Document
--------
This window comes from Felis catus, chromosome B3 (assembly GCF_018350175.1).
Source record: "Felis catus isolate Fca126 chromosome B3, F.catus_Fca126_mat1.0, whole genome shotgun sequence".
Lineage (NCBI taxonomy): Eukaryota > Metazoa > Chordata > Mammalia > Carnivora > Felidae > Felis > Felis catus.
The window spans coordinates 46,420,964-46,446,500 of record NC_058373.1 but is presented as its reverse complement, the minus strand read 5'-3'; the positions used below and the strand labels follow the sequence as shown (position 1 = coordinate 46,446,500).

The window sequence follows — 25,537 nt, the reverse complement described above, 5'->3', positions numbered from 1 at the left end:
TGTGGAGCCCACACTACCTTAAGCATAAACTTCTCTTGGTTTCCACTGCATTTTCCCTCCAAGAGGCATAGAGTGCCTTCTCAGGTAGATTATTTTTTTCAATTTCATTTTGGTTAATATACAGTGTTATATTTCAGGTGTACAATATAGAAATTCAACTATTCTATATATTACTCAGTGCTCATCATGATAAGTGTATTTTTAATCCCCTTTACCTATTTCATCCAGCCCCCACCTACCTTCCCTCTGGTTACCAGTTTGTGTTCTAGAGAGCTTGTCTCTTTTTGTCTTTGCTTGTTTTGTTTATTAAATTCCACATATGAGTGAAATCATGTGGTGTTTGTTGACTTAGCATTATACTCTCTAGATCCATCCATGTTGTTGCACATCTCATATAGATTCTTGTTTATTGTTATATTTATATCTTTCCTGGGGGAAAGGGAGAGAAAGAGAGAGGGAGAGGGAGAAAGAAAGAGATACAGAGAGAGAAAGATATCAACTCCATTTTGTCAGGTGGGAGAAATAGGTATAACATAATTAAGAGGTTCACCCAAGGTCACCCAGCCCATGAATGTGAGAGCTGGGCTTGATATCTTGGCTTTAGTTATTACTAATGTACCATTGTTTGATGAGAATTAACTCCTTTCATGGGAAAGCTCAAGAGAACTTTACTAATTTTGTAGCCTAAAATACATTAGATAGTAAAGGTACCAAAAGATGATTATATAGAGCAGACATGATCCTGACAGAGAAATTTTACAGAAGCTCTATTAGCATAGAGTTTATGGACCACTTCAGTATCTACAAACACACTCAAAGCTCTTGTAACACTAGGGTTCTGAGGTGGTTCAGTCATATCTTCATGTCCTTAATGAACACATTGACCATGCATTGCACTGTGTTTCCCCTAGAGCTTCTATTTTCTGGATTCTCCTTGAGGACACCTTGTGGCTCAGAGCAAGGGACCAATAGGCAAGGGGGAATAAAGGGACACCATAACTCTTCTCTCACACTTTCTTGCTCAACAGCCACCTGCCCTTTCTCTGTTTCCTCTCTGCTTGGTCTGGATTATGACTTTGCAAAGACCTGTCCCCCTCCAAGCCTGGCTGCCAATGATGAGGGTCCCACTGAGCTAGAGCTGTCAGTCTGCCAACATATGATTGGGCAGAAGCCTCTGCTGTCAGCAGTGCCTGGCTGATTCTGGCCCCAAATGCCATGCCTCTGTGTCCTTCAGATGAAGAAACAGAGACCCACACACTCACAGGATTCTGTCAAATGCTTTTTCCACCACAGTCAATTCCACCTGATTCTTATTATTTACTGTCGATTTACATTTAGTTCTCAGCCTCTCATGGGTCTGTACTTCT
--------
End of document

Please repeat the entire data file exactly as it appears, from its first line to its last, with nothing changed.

This window comes from Felis catus, chromosome B3 (assembly GCF_018350175.1).
Source record: "Felis catus isolate Fca126 chromosome B3, F.catus_Fca126_mat1.0, whole genome shotgun sequence".
Lineage (NCBI taxonomy): Eukaryota > Metazoa > Chordata > Mammalia > Carnivora > Felidae > Felis > Felis catus.
The window spans coordinates 46,420,964-46,446,500 of record NC_058373.1 but is presented as its reverse complement, the minus strand read 5'-3'; the positions used below and the strand labels follow the sequence as shown (position 1 = coordinate 46,446,500).

The window sequence follows — 25,537 nt, the reverse complement described above, 5'->3', positions numbered from 1 at the left end:
TGTGGAGCCCACACTACCTTAAGCATAAACTTCTCTTGGTTTCCACTGCATTTTCCCTCCAAGAGGCATAGAGTGCCTTCTCAGGTAGATTATTTTTTTCAATTTCATTTTGGTTAATATACAGTGTTATATTTCAGGTGTACAATATAGAAATTCAACTATTCTATATATTACTCAGTGCTCATCATGATAAGTGTATTTTTAATCCCCTTTACCTATTTCATCCAGCCCCCACCTACCTTCCCTCTGGTTACCAGTTTGTGTTCTAGAGAGCTTGTCTCTTTTTGTCTTTGCTTGTTTTGTTTATTAAATTCCACATATGAGTGAAATCATGTGGTGTTTGTTGACTTAGCATTATACTCTCTAGATCCATCCATGTTGTTGCACATCTCATATAGATTCTTGTTTATTGTTATATTTATATCTTTCCTGGGGGAAAGGGAGAGAAAGAGAGAGGGAGAGGGAGAAAGAAAGAGATACAGAGAGAGAAAGATATCAACTCCATTTTGTCAGGTGGGAGAAATAGGTATAACATAATTAAGAGGTTCACCCAAGGTCACCCAGCCCATGAATGTGAGAGCTGGGCTTGATATCTTGGCTTTAGTTATTACTAATGTACCATTGTTTGATGAGAATTAACTCCTTTCATGGGAAAGCTCAAGAGAACTTTACTAATTTTGTAGCCTAAAATACATTAGATAGTAAAGGTACCAAAAGATGATTATATAGAGCAGACATGATCCTGACAGAGAAATTTTACAGAAGCTCTATTAGCATAGAGTTTATGGACCACTTCAGTATCTACAAACACACTCAAAGCTCTTGTAACACTAGGGTTCTGAGGTGGTTCAGTCATATCTTCATGTCCTTAATGAACACATTGACCATGCATTGCACTGTGTTTCCCCTAGAGCTTCTATTTTCTGGATTCTCCTTGAGGACACCTTGTGGCTCAGAGCAAGGGACCAATAGGCAAGGGGGAATAAAGGGACACCATAACTCTTCTCTCACACTTTCTTGCTCAACAGCCACCTGCCCTTTCTCTGTTTCCTCTCTGCTTGGTCTGGATTATGACTTTGCAAAGACCTGTCCCCCTCCAAGCCTGGCTGCCAATGATGAGGGTCCCACTGAGCTAGAGCTGTCAGTCTGCCAACATATGATTGGGCAGAAGCCTCTGCTGTCAGCAGTGCCTGGCTGATTCTGGCCCCAAATGCCATGCCTCTGTGTCCTTCAGATGAAGAAACAGAGACCCACACACTCACAGGATTCTGTCAAATGCTTTTTCCACCACAGTCAATTCCACCTGATTCTTATTATTTACTGTCGATTTACATTTAGTTCTCAGCCTCTCATGGGTCTGTACTTCT